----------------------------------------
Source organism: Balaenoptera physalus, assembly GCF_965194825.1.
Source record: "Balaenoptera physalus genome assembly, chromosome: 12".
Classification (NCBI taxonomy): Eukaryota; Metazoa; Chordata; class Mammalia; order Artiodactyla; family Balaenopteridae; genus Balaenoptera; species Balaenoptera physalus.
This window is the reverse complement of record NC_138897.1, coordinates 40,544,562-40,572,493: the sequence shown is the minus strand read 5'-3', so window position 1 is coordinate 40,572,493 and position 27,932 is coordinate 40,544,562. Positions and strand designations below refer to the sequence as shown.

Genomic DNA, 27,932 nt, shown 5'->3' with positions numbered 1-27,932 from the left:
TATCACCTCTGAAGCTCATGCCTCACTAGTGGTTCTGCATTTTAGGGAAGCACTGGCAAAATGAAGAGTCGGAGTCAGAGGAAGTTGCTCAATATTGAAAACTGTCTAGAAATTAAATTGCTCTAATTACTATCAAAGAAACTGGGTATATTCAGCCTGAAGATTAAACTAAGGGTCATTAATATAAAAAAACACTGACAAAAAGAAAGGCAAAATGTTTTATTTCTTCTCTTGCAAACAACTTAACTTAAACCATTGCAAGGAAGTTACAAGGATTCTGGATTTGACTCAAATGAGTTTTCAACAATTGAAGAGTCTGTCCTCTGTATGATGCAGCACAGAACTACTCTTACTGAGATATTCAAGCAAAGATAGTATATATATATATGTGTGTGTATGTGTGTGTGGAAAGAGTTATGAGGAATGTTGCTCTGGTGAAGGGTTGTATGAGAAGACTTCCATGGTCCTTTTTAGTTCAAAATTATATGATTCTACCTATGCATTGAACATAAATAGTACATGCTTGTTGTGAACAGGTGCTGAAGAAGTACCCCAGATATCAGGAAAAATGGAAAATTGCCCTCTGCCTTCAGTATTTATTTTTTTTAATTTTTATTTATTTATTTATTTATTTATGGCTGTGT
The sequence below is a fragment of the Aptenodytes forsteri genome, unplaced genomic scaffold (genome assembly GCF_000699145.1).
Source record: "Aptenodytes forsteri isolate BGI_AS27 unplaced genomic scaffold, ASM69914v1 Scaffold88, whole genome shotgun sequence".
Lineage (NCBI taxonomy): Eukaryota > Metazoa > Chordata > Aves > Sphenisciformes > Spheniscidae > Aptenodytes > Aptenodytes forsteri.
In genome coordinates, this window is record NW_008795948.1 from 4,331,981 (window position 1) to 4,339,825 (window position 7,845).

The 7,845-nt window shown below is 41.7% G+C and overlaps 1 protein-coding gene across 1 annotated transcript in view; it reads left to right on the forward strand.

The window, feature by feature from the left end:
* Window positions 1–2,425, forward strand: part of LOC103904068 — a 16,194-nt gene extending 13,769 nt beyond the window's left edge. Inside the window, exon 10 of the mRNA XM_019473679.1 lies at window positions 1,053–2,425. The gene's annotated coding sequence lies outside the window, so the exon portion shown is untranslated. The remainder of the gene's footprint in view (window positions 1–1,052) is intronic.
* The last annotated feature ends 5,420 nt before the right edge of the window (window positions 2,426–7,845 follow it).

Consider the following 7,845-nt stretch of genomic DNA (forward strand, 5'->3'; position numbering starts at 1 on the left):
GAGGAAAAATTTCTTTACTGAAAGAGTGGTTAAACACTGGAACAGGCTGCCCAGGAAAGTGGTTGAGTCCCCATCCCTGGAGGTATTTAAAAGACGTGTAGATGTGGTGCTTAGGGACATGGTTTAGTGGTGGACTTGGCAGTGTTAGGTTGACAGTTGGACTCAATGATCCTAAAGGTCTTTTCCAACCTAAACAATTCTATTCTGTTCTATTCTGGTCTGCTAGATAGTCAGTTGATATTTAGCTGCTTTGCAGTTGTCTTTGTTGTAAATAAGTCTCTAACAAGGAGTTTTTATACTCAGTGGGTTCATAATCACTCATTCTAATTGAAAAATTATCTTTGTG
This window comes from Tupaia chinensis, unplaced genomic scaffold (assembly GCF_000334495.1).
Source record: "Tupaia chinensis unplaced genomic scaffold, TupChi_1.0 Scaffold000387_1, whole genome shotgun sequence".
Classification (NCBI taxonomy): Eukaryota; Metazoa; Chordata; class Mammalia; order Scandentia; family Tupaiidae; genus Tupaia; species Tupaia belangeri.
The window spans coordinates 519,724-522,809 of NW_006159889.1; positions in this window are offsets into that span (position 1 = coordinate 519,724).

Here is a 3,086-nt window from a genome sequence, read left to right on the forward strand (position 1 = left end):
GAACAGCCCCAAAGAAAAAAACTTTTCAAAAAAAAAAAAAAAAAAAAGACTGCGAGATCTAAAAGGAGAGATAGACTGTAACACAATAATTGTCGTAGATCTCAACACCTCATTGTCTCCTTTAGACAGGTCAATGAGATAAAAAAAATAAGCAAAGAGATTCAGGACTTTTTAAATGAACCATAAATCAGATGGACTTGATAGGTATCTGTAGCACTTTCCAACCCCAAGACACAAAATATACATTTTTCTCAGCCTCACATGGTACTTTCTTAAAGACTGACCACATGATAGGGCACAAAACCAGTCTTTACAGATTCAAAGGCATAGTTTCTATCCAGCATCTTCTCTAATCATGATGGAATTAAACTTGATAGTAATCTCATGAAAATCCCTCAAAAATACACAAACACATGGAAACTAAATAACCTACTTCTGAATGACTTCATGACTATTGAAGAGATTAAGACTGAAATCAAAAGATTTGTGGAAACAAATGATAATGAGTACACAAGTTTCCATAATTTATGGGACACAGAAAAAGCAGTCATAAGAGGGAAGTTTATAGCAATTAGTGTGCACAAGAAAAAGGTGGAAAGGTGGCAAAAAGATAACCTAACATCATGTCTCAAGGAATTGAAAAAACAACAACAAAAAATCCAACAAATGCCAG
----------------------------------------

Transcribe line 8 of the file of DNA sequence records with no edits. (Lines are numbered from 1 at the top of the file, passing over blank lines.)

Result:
Source record: "Aptenodytes forsteri isolate BGI_AS27 unplaced genomic scaffold, ASM69914v1 Scaffold88, whole genome shotgun sequence".